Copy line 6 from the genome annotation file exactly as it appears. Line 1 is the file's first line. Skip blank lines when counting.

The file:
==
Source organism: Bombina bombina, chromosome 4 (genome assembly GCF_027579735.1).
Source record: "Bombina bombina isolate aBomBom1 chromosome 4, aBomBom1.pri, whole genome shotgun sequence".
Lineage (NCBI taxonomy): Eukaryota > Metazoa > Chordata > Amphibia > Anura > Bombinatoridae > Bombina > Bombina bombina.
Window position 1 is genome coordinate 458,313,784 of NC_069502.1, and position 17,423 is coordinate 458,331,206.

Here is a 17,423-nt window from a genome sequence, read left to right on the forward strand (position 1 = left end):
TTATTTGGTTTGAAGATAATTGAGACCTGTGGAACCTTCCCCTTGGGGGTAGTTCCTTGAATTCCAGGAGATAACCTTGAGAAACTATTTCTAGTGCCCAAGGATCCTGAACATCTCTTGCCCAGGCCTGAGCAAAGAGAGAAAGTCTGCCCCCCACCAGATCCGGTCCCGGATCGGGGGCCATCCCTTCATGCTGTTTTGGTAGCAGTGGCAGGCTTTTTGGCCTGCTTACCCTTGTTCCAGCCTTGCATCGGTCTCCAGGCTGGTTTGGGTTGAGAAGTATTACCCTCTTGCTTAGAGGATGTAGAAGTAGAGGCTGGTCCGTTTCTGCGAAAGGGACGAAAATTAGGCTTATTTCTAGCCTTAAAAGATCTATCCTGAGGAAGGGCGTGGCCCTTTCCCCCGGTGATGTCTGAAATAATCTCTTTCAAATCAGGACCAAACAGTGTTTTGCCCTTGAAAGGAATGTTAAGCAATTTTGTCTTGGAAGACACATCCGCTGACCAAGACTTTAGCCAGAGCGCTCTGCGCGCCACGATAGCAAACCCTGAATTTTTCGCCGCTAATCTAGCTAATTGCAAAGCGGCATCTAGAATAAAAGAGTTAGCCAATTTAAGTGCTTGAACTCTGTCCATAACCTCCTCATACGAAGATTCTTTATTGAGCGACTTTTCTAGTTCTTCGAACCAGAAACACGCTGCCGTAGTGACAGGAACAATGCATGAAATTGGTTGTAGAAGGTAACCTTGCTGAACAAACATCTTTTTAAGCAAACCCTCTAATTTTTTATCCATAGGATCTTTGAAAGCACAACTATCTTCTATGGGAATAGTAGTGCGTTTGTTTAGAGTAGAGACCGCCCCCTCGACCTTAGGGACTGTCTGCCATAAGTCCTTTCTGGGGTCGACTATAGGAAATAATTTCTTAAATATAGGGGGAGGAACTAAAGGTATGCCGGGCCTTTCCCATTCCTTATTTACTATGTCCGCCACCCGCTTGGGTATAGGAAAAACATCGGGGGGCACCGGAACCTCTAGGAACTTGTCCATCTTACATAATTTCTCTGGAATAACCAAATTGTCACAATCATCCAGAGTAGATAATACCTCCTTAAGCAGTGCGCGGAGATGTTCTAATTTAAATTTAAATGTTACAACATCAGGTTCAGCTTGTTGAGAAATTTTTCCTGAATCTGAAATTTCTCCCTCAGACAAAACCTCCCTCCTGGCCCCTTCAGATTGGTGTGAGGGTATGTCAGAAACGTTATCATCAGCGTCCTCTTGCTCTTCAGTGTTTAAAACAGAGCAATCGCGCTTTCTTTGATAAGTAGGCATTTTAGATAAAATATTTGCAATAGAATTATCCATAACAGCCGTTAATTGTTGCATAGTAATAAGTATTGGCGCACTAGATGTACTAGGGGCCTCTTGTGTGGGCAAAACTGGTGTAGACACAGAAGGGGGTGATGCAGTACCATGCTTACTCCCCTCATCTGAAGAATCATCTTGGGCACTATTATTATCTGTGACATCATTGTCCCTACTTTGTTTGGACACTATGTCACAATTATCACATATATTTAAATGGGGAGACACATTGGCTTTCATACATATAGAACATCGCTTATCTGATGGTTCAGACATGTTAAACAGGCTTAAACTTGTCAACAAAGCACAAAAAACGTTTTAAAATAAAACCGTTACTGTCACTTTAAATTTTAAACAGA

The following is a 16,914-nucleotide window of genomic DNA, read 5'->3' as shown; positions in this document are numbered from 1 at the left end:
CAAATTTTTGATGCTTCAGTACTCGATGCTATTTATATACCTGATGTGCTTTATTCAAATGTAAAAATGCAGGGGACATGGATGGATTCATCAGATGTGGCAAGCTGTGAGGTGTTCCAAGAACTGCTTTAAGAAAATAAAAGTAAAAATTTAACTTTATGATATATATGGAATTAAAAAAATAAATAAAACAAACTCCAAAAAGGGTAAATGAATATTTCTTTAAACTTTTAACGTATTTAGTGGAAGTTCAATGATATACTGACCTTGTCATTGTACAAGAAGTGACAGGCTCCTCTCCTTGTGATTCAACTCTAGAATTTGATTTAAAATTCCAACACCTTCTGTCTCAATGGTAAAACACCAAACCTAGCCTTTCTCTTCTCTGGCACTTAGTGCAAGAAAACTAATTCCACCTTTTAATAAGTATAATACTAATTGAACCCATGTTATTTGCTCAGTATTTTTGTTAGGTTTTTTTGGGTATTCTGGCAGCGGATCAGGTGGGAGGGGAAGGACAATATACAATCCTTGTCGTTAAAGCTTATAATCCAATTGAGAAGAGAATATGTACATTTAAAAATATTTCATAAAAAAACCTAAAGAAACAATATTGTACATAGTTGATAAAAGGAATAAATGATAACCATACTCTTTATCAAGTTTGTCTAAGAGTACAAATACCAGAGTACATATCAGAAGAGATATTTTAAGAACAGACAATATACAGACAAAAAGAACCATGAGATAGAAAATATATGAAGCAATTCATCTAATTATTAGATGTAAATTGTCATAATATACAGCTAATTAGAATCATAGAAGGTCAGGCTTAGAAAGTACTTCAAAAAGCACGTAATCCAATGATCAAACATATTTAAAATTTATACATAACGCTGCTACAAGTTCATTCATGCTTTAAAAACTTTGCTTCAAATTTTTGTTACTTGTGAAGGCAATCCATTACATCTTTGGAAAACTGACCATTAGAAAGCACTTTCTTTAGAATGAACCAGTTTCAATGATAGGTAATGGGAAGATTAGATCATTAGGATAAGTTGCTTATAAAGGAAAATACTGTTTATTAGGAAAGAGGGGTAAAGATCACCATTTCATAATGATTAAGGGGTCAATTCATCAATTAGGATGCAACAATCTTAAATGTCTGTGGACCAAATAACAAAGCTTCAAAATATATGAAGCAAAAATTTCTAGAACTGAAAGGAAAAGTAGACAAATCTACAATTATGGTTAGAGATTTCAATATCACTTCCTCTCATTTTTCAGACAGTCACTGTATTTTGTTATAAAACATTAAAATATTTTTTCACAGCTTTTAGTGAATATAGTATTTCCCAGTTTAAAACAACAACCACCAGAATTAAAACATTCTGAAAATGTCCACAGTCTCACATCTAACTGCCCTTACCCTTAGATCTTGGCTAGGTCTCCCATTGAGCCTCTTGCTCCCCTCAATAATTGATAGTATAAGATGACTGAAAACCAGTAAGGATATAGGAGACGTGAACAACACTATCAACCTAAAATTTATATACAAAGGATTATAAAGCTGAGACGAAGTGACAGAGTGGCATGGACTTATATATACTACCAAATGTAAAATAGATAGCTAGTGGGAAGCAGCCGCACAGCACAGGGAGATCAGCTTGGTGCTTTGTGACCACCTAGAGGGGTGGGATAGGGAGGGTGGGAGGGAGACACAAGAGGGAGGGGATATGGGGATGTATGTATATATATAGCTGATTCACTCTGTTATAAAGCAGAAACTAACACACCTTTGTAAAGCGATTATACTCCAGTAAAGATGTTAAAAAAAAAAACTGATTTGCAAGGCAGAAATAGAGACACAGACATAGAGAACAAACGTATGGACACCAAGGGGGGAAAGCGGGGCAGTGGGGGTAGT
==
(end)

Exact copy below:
TTATTTGGTTTGAAGATAATTGAGACCTGTGGAACCTTCCCCTTGGGGGTAGTTCCTTGAATTCCAGGAGATAACCTTGAGAAACTATTTCTAGTGCCCAAGGATCCTGAACATCTCTTGCCCAGGCCTGAGCAAAGAGAGAAAGTCTGCCCCCCACCAGATCCGGTCCCGGATCGGGGGCCATCCCTTCATGCTGTTTTGGTAGCAGTGGCAGGCTTTTTGGCCTGCTTACCCTTGTTCCAGCCTTGCATCGGTCTCCAGGCTGGTTTGGGTTGAGAAGTATTACCCTCTTGCTTAGAGGATGTAGAAGTAGAGGCTGGTCCGTTTCTGCGAAAGGGACGAAAATTAGGCTTATTTCTAGCCTTAAAAGATCTATCCTGAGGAAGGGCGTGGCCCTTTCCCCCGGTGATGTCTGAAATAATCTCTTTCAAATCAGGACCAAACAGTGTTTTGCCCTTGAAAGGAATGTTAAGCAATTTTGTCTTGGAAGACACATCCGCTGACCAAGACTTTAGCCAGAGCGCTCTGCGCGCCACGATAGCAAACCCTGAATTTTTCGCCGCTAATCTAGCTAATTGCAAAGCGGCATCTAGAATAAAAGAGTTAGCCAATTTAAGTGCTTGAACTCTGTCCATAACCTCCTCATACGAAGATTCTTTATTGAGCGACTTTTCTAGTTCTTCGAACCAGAAACACGCTGCCGTAGTGACAGGAACAATGCATGAAATTGGTTGTAGAAGGTAACCTTGCTGAACAAACATCTTTTTAAGCAAACCCTCTAATTTTTTATCCATAGGATCTTTGAAAGCACAACTATCTTCTATGGGAATAGTAGTGCGTTTGTTTAGAGTAGAGACCGCCCCCTCGACCTTAGGGACTGTCTGCCATAAGTCCTTTCTGGGGTCGACTATAGGAAATAATTTCTTAAATATAGGGGGAGGAACTAAAGGTATGCCGGGCCTTTCCCATTCCTTATTTACTATGTCCGCCACCCGCTTGGGTATAGGAAAAACATCGGGGGGCACCGGAACCTCTAGGAACTTGTCCATCTTACATAATTTCTCTGGAATAACCAAATTGTCACAATCATCCAGAGTAGATAATACCTCCTTAAGCAGTGCGCGGAGATGTTCTAATTTAAATTTAAATGTTACAACATCAGGTTCAGCTTGTTGAGAAATTTTTCCTGAATCTGAAATTTCTCCCTCAGACAAAACCTCCCTCCTGGCCCCTTCAGATTGGTGTGAGGGTATGTCAGAAACGTTATCATCAGCGTCCTCTTGCTCTTCAGTGTTTAAAACAGAGCAATCGCGCTTTCTTTGATAAGTAGGCATTTTAGATAAAATATTTGCAATAGAATTATCCATAACAGCCGTTAATTGTTGCATAGTAATAAGTATTGGCGCACTAGATGTACTAGGGGCCTCTTGTGTGGGCAAAACTGGTGTAGACACAGAAGGGGGTGATGCAGTACCATGCTTACTCCCCTCATCTGAAGAATCATCTTGGGCACTATTATTATCTGTGACATCATTGTCCCTACTTTGTTTGGACACTATGTCACAATTATCACATATATTTAAATGGGGAGACACATTGGCTTTCATACATATAGAACATCGCTTATCTGATGGTTCAGACATGTTAAACAGGCTTAAACTTGTCAACAAAGCACAAAAAACGTTTTAAAATAAAACCGTTACTGTCACTTTAAATTTTAAACAGA